You might know what a hydrothermal vent looks like: black plumes billowing from deep-sea pillars encrusted with tube worms, hairy crabs, pouting fish. But do you know what it sounds like?
To the untrained ear, a hydrothermal vent — or more precisely, a vent from the Suiyo Seamount southeast of Japan — generates a viscous, muffled burbling that recalls an ominous pool of magma. To the trained ear, the Suiyo vent sounds like many things. Yet, Tzu-Hao Lin, a research fellow at the Biodiversity Research Center at Academia Sinica in Taipei, Taiwan, said, “You don’t need to be an expert to say what it sounds like to you.”
Lin adores acoustics. He has listened to the sea since 2008 and to the deep sea since 2018. He has deployed hydrophones, which are microphones designed for underwater use, in waters off Japan to eavesdrop on the noises that lurk thousands of feet below the surface. He published these recordings in August at a conference of the Deep-Sea Biology Society.
Lin is not interested in focusing on the song of a singular whale or the clatter of ship traffic, but rather on the habitat’s soundscape — the totality of all its sounds, human, animal and geological — to glean an area’s biodiversity.
Lin joins a growing field of acousticians who believe that sound may be the quickest, cheapest way to monitor one of the most mysterious realms of the ocean. A database of deep-sea soundscapes could provide researchers with baseline understanding of healthy remote ecosystems, and singling out the sounds of communities or even individual species can inform scientists when populations are booming.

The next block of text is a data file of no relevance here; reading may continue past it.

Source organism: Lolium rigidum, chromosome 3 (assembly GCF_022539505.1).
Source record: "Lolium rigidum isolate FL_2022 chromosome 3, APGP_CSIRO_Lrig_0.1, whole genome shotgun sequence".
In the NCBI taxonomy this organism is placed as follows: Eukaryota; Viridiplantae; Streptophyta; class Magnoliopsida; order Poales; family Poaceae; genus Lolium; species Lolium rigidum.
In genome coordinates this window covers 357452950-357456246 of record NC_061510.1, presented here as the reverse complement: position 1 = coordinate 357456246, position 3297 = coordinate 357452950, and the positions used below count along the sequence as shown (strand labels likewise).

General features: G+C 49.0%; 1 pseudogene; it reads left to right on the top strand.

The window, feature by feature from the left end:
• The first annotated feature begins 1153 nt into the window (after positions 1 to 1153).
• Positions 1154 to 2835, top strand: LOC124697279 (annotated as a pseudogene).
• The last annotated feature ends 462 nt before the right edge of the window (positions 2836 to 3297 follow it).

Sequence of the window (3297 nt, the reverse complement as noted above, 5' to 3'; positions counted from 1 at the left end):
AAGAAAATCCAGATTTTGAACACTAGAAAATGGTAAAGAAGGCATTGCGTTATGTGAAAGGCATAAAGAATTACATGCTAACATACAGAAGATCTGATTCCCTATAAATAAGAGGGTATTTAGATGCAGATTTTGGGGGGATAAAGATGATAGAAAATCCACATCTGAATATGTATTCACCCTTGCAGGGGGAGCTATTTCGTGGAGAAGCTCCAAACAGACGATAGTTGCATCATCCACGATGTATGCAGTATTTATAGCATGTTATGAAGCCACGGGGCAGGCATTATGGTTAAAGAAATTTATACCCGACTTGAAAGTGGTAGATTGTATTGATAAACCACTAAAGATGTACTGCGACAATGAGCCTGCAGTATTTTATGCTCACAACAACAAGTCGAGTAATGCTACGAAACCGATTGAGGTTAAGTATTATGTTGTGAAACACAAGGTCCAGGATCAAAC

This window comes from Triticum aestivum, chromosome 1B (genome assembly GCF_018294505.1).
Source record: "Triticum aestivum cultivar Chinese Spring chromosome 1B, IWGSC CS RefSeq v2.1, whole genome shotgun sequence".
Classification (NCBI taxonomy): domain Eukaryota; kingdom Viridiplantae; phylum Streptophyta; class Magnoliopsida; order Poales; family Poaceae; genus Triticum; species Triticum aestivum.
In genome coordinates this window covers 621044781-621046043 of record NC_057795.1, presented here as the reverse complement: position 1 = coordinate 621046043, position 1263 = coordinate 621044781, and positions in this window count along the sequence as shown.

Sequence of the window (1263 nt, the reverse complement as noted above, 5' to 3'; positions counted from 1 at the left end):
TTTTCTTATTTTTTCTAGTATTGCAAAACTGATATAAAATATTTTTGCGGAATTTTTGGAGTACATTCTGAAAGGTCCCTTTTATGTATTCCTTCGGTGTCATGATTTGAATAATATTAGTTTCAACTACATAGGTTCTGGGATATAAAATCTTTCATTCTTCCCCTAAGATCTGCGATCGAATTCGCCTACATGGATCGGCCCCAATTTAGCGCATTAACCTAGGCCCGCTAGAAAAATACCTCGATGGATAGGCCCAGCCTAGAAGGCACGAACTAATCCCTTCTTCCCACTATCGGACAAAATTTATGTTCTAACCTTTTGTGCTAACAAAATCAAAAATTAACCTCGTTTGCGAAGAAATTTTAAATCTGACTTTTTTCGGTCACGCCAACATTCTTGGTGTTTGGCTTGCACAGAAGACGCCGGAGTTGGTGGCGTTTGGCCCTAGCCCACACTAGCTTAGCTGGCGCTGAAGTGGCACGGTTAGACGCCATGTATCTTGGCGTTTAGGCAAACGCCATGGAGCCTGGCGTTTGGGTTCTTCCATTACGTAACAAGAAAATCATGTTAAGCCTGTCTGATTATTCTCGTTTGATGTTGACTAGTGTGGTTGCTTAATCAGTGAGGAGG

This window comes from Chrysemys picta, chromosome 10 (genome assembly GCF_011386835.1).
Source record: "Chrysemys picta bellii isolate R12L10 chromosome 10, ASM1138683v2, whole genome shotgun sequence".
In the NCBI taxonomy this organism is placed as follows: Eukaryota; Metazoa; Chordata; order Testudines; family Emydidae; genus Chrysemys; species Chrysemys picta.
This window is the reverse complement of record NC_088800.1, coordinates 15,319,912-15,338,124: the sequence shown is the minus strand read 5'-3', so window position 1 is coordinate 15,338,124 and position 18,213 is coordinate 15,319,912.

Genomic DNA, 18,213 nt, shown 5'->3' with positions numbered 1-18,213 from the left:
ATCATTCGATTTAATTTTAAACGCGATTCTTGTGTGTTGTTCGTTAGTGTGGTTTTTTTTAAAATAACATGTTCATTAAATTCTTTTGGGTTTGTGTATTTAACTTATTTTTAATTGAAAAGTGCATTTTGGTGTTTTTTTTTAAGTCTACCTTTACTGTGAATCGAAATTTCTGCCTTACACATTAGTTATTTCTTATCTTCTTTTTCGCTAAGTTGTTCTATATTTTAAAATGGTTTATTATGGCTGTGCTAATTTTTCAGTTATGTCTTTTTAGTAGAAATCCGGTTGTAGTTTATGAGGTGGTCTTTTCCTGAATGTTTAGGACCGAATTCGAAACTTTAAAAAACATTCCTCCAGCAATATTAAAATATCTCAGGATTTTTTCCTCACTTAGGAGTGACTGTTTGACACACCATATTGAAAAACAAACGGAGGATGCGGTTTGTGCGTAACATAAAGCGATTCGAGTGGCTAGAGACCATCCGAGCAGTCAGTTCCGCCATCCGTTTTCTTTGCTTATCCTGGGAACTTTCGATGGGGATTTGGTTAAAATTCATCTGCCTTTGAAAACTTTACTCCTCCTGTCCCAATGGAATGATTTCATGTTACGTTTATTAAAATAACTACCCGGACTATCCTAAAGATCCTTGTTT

“You need to know what the habitat sounds like when it’s healthy,” said Chong Chen, a deep-sea biologist at Japan Agency for Marine-Earth Science and Technology, or JAMSTEC. “When the soundscape has changed, the habitat may have changed, too.”
Light holds little power in the ocean; anything deeper than 656 feet is essentially shrouded in darkness. But sound reigns supreme underwater, where it travels five times faster than in air.
Lin became interested in underwater acoustics around a decade ago as a graduate student at National Taiwan University, on a project observing Indo-Pacific humpback dolphins. He found the work anticlimactic, working long hours and seeing very few dolphins. But as he listened to the recordings, he heard noise pollution and a chorus of other creatures — the sounds of snapping shrimp and choruses of fish. Fish may represent researchers’ best bet at parsing deep-sea biodiversity, as many key deep-sea animals are not known to make sound, Chen said.
“People are still really crazy about marine mammals,” Linn said. “They do not really care about soniferous fish or invertebrates.”
When he joined JAMSTEC in 2019 for a yearlong stint as a postdoctoral research fellow, he was surprised by the diversity of deep-sea life and even more surprised that few had tried to capture the sounds of deeper-living creatures and their often volatile, volcanic habitats. The work felt even more pressing as international interest in deep-sea mining continued to rise. He proposed the use of deep-sea soundscapes as a conservation tool in a paper in Trends in Ecology & Evolution.
Research cruises are expensive, so Lin and other researchers dropped hydrophones on already scheduled cruises, collecting daylong recordings from coastal areas near Japan and the Suiyo vent, and an even deeper recording from more than 18,000 feet below.
Lin’s recordings reveal a medley of shrill beeps, distant whistles and an underwater chorus of fish. But what is it all? He and his lab at Academia Sinica are developing a software algorithm to separate the elements of the soundscape into categories: biophony (creatures), geophony (weather, earthquakes, volcanic eruptions) and anthropophony (human noises like seismic tests, ships and mining). Then the program will isolate individual sounds, such as dolphin whistles or chattering fish, and could even discover the sounds of new species.
Although the researchers are still poring through the data, some soundscapes have already provided insight into life in the deep sea. A recording revealed a chorus of fish that began right after sunset and ended after midnight at depths with no visible light.
“It’s really amazing,” Lin said.